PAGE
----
Lincoln Review

What is consistent and almost inevitable with adaptations of presidential terms is that they live or die entirely on who portrays the incumbent. Lincoln does well to draw Daniel Day-Lewis into the fold. So great an opportunity it is for director Steven Spielberg to take on the life of the sixteenth President of the United States, the actual challenge of adapting Abraham Lincoln’s life and times in office is underrepresented. The highlight wheel whirs away, bagging Day-Lewis that inevitable Academy Award in the process. Lincoln will not struggle to win over those history buffs it so clearly appeals to, and it does segregate the market somewhat, casting out Oliver Stone and slapping his hands away from another adaptation of a monumentally interesting political figure.

But that interest wanes rather rapidly. Despite a naturally strong performance from Day-Lewis and some excellent supporting work from James Spader and Tommy Lee Jones, Lincoln never gets itself going. It has all the fusty dramatics and the period piece settings, but entertaining oneself with those and also knowing that the John Adams miniseries is available (and better cast) is a tough bullet to bite. Lincoln will serve more for those who are interested in the broader picture. The stretched image of a declared and free American, and how the challenges of independence weighed on the shoulders of a historic leader, portrayed well and comfortably so by men of experienced stature. It happened with Paul Giamatti in John Adams, Sam Rockwell and Josh Brolin with George W. Bush caricatures and Frank Langella in Frost v. Nixon. These are relatively large shoes to fill, and each has given it a responsible and resourceful go. Day-Lewis does not lead the pack with his portrayal of Lincoln, but he is not far behind the frontrunner.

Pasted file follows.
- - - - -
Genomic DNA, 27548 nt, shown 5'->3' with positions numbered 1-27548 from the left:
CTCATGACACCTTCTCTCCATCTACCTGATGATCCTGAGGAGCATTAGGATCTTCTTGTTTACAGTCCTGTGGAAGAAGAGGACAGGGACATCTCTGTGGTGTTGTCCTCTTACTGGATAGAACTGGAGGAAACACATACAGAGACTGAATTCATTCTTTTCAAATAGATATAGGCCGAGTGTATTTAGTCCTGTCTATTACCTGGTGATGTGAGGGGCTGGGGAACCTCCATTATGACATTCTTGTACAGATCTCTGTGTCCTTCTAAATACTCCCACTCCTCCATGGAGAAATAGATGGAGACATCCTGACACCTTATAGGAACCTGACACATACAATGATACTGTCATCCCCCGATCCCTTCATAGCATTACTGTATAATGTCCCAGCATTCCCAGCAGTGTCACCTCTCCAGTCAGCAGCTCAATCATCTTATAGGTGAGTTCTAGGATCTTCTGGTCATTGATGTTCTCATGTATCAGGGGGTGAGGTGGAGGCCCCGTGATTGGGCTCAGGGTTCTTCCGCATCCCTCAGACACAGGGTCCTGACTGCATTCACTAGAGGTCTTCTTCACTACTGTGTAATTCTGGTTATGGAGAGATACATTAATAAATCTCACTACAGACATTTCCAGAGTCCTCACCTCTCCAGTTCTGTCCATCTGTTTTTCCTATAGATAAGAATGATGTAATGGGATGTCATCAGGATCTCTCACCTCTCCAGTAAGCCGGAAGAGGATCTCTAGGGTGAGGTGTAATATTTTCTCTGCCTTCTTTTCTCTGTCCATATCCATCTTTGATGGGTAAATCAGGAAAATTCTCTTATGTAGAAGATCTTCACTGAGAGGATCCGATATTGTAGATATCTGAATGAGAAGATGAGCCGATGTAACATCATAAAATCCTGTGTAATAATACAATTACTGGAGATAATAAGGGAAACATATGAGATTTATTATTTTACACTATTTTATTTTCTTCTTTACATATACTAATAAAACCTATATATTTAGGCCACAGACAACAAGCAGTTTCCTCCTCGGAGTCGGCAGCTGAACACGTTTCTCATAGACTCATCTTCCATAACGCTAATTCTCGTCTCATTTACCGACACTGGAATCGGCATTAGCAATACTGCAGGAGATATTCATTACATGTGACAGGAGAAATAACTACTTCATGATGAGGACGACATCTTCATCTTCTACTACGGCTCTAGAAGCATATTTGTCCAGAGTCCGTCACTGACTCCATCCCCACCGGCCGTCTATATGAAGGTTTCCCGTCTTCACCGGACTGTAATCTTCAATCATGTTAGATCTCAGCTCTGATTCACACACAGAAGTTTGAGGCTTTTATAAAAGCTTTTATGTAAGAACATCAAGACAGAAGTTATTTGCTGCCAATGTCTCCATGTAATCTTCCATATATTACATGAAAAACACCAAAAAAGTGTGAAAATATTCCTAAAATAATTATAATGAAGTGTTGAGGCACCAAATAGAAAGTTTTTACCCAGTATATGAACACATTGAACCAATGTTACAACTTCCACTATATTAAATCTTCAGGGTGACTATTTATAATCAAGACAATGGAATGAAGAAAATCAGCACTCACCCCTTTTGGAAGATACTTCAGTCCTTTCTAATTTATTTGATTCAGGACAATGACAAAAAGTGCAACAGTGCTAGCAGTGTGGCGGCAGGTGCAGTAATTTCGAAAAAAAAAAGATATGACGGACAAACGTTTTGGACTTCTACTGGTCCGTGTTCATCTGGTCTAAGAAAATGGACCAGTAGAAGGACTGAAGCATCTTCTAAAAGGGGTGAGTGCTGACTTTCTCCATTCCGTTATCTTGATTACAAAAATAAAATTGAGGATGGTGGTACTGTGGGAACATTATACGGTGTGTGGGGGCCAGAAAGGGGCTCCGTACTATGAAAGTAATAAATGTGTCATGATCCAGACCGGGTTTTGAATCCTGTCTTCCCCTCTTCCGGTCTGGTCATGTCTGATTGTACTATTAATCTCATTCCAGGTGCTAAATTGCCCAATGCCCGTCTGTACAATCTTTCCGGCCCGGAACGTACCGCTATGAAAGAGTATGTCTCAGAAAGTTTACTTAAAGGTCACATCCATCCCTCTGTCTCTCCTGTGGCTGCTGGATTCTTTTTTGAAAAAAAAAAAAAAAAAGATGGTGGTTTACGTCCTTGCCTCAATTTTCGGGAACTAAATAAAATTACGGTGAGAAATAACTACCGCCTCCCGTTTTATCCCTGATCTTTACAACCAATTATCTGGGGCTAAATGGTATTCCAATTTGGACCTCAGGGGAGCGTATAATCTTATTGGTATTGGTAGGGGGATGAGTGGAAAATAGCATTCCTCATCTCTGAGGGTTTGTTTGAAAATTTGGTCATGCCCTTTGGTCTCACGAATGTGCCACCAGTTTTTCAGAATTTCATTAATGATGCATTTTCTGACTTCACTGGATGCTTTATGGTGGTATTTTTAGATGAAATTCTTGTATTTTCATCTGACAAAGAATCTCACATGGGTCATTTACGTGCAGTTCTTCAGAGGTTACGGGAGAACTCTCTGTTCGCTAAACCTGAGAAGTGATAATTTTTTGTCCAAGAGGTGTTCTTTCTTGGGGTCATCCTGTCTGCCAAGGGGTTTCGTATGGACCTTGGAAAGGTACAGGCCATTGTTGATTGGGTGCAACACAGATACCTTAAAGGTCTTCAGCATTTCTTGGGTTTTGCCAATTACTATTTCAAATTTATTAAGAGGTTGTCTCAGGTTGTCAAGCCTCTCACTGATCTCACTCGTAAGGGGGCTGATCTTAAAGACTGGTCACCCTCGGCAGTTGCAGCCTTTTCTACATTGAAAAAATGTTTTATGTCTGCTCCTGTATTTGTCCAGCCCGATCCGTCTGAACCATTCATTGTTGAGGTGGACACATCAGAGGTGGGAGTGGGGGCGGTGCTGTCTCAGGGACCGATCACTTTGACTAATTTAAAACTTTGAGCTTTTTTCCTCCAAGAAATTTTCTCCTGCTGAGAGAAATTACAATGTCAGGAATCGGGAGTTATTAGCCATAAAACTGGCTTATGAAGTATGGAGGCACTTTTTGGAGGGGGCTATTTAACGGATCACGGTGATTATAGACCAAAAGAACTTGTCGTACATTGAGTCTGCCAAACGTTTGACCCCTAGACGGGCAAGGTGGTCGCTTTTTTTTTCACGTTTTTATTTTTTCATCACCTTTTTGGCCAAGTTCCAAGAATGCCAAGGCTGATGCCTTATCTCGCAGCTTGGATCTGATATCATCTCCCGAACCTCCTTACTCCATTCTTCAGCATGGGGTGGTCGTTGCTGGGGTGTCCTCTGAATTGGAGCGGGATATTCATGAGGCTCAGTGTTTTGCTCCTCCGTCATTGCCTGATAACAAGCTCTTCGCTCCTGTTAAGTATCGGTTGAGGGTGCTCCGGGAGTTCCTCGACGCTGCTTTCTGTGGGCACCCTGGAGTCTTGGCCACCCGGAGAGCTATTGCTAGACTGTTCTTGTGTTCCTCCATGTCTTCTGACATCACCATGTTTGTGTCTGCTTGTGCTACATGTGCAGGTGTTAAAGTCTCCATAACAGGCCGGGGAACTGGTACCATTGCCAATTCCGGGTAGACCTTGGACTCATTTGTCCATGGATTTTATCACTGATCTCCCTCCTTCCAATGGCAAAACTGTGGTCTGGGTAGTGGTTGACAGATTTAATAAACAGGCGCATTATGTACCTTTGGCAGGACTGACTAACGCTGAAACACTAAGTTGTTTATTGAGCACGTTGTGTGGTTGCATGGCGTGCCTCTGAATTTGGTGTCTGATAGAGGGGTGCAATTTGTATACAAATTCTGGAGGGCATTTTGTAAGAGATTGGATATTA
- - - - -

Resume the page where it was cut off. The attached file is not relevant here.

True it may be that Spielberg and Day-Lewis are veterans of the field, that does not make them the perfect pairing. Spielberg’s direction is not the most inspiring offering, entirely forgettable at times as he drags the likes of Tim Blake Nelson and Sally Field into the fold for little more than a bit of plot progression. Their dereliction is inevitable, upsetting, but at least it is not wasted entirely. They serve a strong purpose. An inevitable bolstering of a sure-fire Academy Awards nomination. If Josh Brolin can nab nominations for W. of all things, then surely Day-Lewis can grab wins for Lincoln.

That he did, and if our culture is based on the litmus test of success (which it is), then Day-Lewis provides a successful performance. He has the look nailed down, the accent studied well and the natural in front of the camera has no trouble turning on the charm or chastising and stern tones of a presidential figure when the time calls for it over this two- and a-bit hours of grand-scale production. Moral clarity and the certified goodness of a first-time president are produced with the high standard expected of not just the historical period piece but that of the Hollywood blockbuster looking to do right by one of their golden guys, a hero for America proudly displayed on camera with a stellar cast behind it. It’s a shame it doesn’t amount to much more than a film of note more for the eponymous performance holding what little surrounds it together.

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